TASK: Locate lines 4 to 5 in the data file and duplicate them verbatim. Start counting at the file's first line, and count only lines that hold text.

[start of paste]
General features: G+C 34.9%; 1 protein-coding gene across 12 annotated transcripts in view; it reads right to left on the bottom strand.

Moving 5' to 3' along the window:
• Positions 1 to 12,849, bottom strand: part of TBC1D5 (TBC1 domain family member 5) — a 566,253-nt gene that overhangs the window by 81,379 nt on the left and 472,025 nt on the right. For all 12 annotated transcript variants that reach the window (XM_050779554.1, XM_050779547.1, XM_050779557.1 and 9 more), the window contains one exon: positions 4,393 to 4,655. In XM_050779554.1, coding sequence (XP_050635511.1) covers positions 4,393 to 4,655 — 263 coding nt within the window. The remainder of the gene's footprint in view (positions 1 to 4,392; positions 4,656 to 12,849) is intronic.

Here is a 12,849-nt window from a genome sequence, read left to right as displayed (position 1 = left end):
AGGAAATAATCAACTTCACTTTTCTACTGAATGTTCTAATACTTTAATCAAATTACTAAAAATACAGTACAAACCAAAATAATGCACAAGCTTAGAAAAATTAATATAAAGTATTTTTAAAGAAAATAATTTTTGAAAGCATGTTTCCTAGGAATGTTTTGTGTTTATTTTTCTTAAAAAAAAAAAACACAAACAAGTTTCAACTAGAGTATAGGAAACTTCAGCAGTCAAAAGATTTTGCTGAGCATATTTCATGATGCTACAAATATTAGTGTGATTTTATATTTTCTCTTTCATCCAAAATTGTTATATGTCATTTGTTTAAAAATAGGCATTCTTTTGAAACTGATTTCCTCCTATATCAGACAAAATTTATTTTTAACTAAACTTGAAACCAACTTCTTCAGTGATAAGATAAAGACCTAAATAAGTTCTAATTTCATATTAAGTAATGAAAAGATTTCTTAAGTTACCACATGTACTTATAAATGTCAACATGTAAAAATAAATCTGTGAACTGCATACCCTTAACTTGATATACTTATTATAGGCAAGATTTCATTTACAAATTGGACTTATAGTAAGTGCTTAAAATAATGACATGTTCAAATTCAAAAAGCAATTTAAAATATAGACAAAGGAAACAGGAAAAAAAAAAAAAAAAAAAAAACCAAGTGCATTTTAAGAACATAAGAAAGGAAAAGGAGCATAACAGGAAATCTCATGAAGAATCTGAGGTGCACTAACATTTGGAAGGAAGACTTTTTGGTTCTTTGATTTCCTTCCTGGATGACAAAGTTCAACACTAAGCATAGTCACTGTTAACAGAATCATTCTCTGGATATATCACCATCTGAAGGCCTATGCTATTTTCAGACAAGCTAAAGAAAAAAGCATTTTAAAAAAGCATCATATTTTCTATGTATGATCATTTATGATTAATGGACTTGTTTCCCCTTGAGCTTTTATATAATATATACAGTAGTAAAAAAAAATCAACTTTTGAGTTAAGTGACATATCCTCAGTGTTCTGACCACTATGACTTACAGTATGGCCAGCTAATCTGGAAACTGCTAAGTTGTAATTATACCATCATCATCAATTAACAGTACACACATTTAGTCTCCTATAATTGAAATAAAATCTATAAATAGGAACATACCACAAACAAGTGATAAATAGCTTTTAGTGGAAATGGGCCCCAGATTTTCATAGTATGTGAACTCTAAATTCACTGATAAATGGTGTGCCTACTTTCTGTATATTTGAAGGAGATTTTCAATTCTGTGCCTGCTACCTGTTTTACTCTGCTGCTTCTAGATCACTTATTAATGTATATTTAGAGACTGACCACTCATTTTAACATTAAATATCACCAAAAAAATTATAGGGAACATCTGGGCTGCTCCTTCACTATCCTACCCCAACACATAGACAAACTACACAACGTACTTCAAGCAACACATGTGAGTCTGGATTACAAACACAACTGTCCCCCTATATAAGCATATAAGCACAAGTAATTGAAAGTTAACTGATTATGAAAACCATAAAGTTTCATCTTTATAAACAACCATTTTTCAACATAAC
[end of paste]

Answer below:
Here is a 12,849-nt window from a genome sequence, read left to right as displayed (position 1 = left end):
AGGAAATAATCAACTTCACTTTTCTACTGAATGTTCTAATACTTTAATCAAATTACTAAAAATACAGTACAAACCAAAATAATGCACAAGCTTAGAAAAATTAATATAAAGTATTTTTAAAGAAAATAATTTTTGAAAGCATGTTTCCTAGGAATGTTTTGTGTTTATTTTTCTTAAAAAAAAAAAACACAAACAAGTTTCAACTAGAGTATAGGAAACTTCAGCAGTCAAAAGATTTTGCTGAGCATATTTCATGATGCTACAAATATTAGTGTGATTTTATATTTTCTCTTTCATCCAAAATTGTTATATGTCATTTGTTTAAAAATAGGCATTCTTTTGAAACTGATTTCCTCCTATATCAGACAAAATTTATTTTTAACTAAACTTGAAACCAACTTCTTCAGTGATAAGATAAAGACCTAAATAAGTTCTAATTTCATATTAAGTAATGAAAAGATTTCTTAAGTTACCACATGTACTTATAAATGTCAACATGTAAAAATAAATCTGTGAACTGCATACCCTTAACTTGATATACTTATTATAGGCAAGATTTCATTTACAAATTGGACTTATAGTAAGTGCTTAAAATAATGACATGTTCAAATTCAAAAAGCAATTTAAAATATAGACAAAGGAAACAGGAAAAAAAAAAAAAAAAAAAAAACCAAGTGCATTTTAAGAACATAAGAAAGGAAAAGGAGCATAACAGGAAATCTCATGAAGAATCTGAGGTGCACTAACATTTGGAAGGAAGACTTTTTGGTTCTTTGATTTCCTTCCTGGATGACAAAGTTCAACACTAAGCATAGTCACTGTTAACAGAATCATTCTCTGGATATATCACCATCTGAAGGCCTATGCTATTTTCAGACAAGCTAAAGAAAAAAGCATTTTAAAAAAGCATCATATTTTCTATGTATGATCATTTATGATTAATGGACTTGTTTCCCCTTGAGCTTTTATATAATATATACAGTAGTAAAAAAAAATCAACTTTTGAGTTAAGTGACATATCCTCAGTGTTCTGACCACTATGACTTACAGTATGGCCAGCTAATCTGGAAACTGCTAAGTTGTAATTATACCATCATCATCAATTAACAGTACACACATTTAGTCTCCTATAATTGAAATAAAATCTATAAATAGGAACATACCACAAACAAGTGATAAATAGCTTTTAGTGGAAATGGGCCCCAGATTTTCATAGTATGTGAACTCTAAATTCACTGATAAATGGTGTGCCTACTTTCTGTATATTTGAAGGAGATTTTCAATTCTGTGCCTGCTACCTGTTTTACTCTGCTGCTTCTAGATCACTTATTAATGTATATTTAGAGACTGACCACTCATTTTAACATTAAATATCACCAAAAAAATTATAGGGAACATCTGGGCTGCTCCTTCACTATCCTACCCCAACACATAGACAAACTACACAACGTACTTCAAGCAACACATGTGAGTCTGGATTACAAACACAACTGTCCCCCTATATAAGCATATAAGCACAAGTAATTGAAAGTTAACTGATTATGAAAACCATAAAGTTTCATCTTTATAAACAACCATTTTTCAACATAAC